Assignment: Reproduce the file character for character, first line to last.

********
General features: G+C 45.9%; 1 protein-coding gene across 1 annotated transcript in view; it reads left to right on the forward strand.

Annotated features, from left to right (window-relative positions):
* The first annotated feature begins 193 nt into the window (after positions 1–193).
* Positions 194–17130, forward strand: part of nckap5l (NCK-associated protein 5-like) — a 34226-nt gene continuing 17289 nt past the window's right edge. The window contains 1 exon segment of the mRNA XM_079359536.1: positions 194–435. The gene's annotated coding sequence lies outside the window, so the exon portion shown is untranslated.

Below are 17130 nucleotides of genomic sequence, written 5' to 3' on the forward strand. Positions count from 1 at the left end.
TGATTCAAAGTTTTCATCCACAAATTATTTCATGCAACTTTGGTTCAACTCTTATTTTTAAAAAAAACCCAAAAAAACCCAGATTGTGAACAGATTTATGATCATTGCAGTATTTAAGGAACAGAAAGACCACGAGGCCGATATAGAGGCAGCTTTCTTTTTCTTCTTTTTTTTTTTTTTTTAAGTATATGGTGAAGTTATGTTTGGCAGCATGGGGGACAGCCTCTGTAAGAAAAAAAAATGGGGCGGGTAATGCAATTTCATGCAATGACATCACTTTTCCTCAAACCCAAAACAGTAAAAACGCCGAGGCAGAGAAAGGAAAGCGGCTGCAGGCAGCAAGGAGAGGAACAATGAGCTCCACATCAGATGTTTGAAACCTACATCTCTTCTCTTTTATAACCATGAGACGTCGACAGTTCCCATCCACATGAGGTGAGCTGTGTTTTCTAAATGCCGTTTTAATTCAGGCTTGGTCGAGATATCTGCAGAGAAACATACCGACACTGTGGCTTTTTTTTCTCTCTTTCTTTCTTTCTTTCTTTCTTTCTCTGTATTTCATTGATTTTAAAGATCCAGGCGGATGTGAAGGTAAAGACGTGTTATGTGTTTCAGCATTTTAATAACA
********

General features: G+C 45.9%; 1 protein-coding gene across 1 annotated transcript in view; it reads left to right on the forward strand.

Annotated features, from left to right (window-relative positions):
* The first annotated feature begins 193 nt into the window (after positions 1–193).
* Positions 194–17130, forward strand: part of nckap5l (NCK-associated protein 5-like) — a 34226-nt gene continuing 17289 nt past the window's right edge. The window contains 1 exon segment of the mRNA XM_079359536.1: positions 194–435. The gene's annotated coding sequence lies outside the window, so the exon portion shown is untranslated.

Below are 17130 nucleotides of genomic sequence, written 5' to 3' on the forward strand. Positions count from 1 at the left end.
TGATTCAAAGTTTTCATCCACAAATTATTTCATGCAACTTTGGTTCAACTCTTATTTTTAAAAAAAACCCAAAAAAACCCAGATTGTGAACAGATTTATGATCATTGCAGTATTTAAGGAACAGAAAGACCACGAGGCCGATATAGAGGCAGCTTTCTTTTTCTTCTTTTTTTTTTTTTTTTAAGTATATGGTGAAGTTATGTTTGGCAGCATGGGGGACAGCCTCTGTAAGAAAAAAAAATGGGGCGGGTAATGCAATTTCATGCAATGACATCACTTTTCCTCAAACCCAAAACAGTAAAAACGCCGAGGCAGAGAAAGGAAAGCGGCTGCAGGCAGCAAGGAGAGGAACAATGAGCTCCACATCAGATGTTTGAAACCTACATCTCTTCTCTTTTATAACCATGAGACGTCGACAGTTCCCATCCACATGAGGTGAGCTGTGTTTTCTAAATGCCGTTTTAATTCAGGCTTGGTCGAGATATCTGCAGAGAAACATACCGACACTGTGGCTTTTTTTTCTCTCTTTCTTTCTTTCTTTCTTTCTTTCTCTGTATTTCATTGATTTTAAAGATCCAGGCGGATGTGAAGGTAAAGACGTGTTATGTGTTTCAGCATTTTAATAACA